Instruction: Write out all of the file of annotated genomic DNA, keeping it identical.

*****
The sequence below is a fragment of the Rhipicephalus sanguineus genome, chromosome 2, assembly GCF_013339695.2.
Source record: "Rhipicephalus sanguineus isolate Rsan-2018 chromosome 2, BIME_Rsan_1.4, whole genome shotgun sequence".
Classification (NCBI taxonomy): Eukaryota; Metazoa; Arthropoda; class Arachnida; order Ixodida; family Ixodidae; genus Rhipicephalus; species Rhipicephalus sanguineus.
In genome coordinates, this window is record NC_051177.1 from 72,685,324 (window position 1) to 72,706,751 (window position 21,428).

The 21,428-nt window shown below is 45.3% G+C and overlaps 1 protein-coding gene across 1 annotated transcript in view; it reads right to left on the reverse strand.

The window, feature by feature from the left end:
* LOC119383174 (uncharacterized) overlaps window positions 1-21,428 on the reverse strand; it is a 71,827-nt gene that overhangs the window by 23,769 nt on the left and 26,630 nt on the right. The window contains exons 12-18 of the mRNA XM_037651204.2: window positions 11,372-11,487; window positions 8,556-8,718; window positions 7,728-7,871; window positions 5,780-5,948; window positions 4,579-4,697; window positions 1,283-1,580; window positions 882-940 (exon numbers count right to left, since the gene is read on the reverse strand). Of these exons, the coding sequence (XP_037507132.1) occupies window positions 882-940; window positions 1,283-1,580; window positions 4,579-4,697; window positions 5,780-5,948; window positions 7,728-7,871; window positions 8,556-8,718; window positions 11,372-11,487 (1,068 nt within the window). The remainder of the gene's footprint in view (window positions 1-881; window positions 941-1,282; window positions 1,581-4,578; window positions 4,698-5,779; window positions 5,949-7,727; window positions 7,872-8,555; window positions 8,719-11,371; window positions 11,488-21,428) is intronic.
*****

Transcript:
The sequence below is a fragment of the Rhipicephalus sanguineus genome, chromosome 2, assembly GCF_013339695.2.
Source record: "Rhipicephalus sanguineus isolate Rsan-2018 chromosome 2, BIME_Rsan_1.4, whole genome shotgun sequence".
Classification (NCBI taxonomy): Eukaryota; Metazoa; Arthropoda; class Arachnida; order Ixodida; family Ixodidae; genus Rhipicephalus; species Rhipicephalus sanguineus.
In genome coordinates, this window is record NC_051177.1 from 72,685,324 (window position 1) to 72,706,751 (window position 21,428).

The 21,428-nt window shown below is 45.3% G+C and overlaps 1 protein-coding gene across 1 annotated transcript in view; it reads right to left on the reverse strand.

The window, feature by feature from the left end:
* LOC119383174 (uncharacterized) overlaps window positions 1-21,428 on the reverse strand; it is a 71,827-nt gene that overhangs the window by 23,769 nt on the left and 26,630 nt on the right. The window contains exons 12-18 of the mRNA XM_037651204.2: window positions 11,372-11,487; window positions 8,556-8,718; window positions 7,728-7,871; window positions 5,780-5,948; window positions 4,579-4,697; window positions 1,283-1,580; window positions 882-940 (exon numbers count right to left, since the gene is read on the reverse strand). Of these exons, the coding sequence (XP_037507132.1) occupies window positions 882-940; window positions 1,283-1,580; window positions 4,579-4,697; window positions 5,780-5,948; window positions 7,728-7,871; window positions 8,556-8,718; window positions 11,372-11,487 (1,068 nt within the window). The remainder of the gene's footprint in view (window positions 1-881; window positions 941-1,282; window positions 1,581-4,578; window positions 4,698-5,779; window positions 5,949-7,727; window positions 7,872-8,555; window positions 8,719-11,371; window positions 11,488-21,428) is intronic.